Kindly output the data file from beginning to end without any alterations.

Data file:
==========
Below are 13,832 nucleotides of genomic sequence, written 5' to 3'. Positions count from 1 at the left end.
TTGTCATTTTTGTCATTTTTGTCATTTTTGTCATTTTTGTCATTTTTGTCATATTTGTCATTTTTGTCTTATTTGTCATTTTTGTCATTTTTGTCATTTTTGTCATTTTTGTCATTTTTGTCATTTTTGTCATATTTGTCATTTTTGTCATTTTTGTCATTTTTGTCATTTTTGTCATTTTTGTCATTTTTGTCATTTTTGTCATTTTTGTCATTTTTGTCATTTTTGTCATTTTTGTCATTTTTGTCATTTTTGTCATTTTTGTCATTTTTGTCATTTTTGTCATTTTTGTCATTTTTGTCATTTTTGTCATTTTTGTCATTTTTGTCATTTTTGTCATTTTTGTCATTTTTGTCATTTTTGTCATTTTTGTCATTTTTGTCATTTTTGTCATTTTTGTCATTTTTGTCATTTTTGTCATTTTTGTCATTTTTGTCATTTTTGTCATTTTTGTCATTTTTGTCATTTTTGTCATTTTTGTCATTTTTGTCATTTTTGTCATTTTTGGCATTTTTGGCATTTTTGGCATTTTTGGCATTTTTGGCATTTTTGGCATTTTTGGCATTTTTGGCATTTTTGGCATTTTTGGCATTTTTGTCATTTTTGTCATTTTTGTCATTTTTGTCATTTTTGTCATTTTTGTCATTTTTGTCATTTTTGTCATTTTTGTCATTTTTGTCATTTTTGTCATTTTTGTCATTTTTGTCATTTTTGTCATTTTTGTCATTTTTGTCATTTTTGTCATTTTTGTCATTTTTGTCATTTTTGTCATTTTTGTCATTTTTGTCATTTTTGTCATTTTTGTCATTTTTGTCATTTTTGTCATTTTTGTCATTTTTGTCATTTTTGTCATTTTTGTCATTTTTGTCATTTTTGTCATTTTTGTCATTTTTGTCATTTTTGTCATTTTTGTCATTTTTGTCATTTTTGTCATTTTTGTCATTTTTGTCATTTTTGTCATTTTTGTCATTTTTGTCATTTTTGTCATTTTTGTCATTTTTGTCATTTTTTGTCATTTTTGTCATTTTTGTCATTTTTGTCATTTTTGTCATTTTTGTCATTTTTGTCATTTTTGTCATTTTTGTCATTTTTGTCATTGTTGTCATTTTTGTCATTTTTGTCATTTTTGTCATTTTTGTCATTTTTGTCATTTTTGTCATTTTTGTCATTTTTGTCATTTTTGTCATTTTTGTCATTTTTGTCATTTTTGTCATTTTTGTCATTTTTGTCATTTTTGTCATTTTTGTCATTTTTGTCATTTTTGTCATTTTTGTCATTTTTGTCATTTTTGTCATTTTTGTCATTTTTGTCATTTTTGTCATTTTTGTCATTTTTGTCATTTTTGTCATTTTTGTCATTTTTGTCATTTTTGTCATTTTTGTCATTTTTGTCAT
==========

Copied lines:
Below are 13,832 nucleotides of genomic sequence, written 5' to 3'. Positions count from 1 at the left end.
TTGTCATTTTTGTCATTTTTGTCATTTTTGTCATTTTTGTCATTTTTGTCATATTTGTCATTTTTGTCTTATTTGTCATTTTTGTCATTTTTGTCATTTTTGTCATTTTTGTCATTTTTGTCATTTTTGTCATATTTGTCATTTTTGTCATTTTTGTCATTTTTGTCATTTTTGTCATTTTTGTCATTTTTGTCATTTTTGTCATTTTTGTCATTTTTGTCATTTTTGTCATTTTTGTCATTTTTGTCATTTTTGTCATTTTTGTCATTTTTGTCATTTTTGTCATTTTTGTCATTTTTGTCATTTTTGTCATTTTTGTCATTTTTGTCATTTTTGTCATTTTTGTCATTTTTGTCATTTTTGTCATTTTTGTCATTTTTGTCATTTTTGTCATTTTTGTCATTTTTGTCATTTTTGTCATTTTTGTCATTTTTGTCATTTTTGTCATTTTTGTCATTTTTGTCATTTTTGTCATTTTTGTCATTTTTGTCATTTTTGTCATTTTTGGCATTTTTGGCATTTTTGGCATTTTTGGCATTTTTGGCATTTTTGGCATTTTTGGCATTTTTGGCATTTTTGGCATTTTTGGCATTTTTGTCATTTTTGTCATTTTTGTCATTTTTGTCATTTTTGTCATTTTTGTCATTTTTGTCATTTTTGTCATTTTTGTCATTTTTGTCATTTTTGTCATTTTTGTCATTTTTGTCATTTTTGTCATTTTTGTCATTTTTGTCATTTTTGTCATTTTTGTCATTTTTGTCATTTTTGTCATTTTTGTCATTTTTGTCATTTTTGTCATTTTTGTCATTTTTGTCATTTTTGTCATTTTTGTCATTTTTGTCATTTTTGTCATTTTTGTCATTTTTGTCATTTTTGTCATTTTTGTCATTTTTGTCATTTTTGTCATTTTTGTCATTTTTGTCATTTTTGTCATTTTTGTCATTTTTGTCATTTTTGTCATTTTTGTCATTTTTGTCATTTTTGTCATTTTTGTCATTTTTGTCATTTTTTGTCATTTTTGTCATTTTTGTCATTTTTGTCATTTTTGTCATTTTTGTCATTTTTGTCATTTTTGTCATTTTTGTCATTTTTGTCATTGTTGTCATTTTTGTCATTTTTGTCATTTTTGTCATTTTTGTCATTTTTGTCATTTTTGTCATTTTTGTCATTTTTGTCATTTTTGTCATTTTTGTCATTTTTGTCATTTTTGTCATTTTTGTCATTTTTGTCATTTTTGTCATTTTTGTCATTTTTGTCATTTTTGTCATTTTTGTCATTTTTGTCATTTTTGTCATTTTTGTCATTTTTGTCATTTTTGTCATTTTTGTCATTTTTGTCATTTTTGTCATTTTTGTCATTTTTGTCATTTTTGTCATTTTTGTCATTTTTGTCAT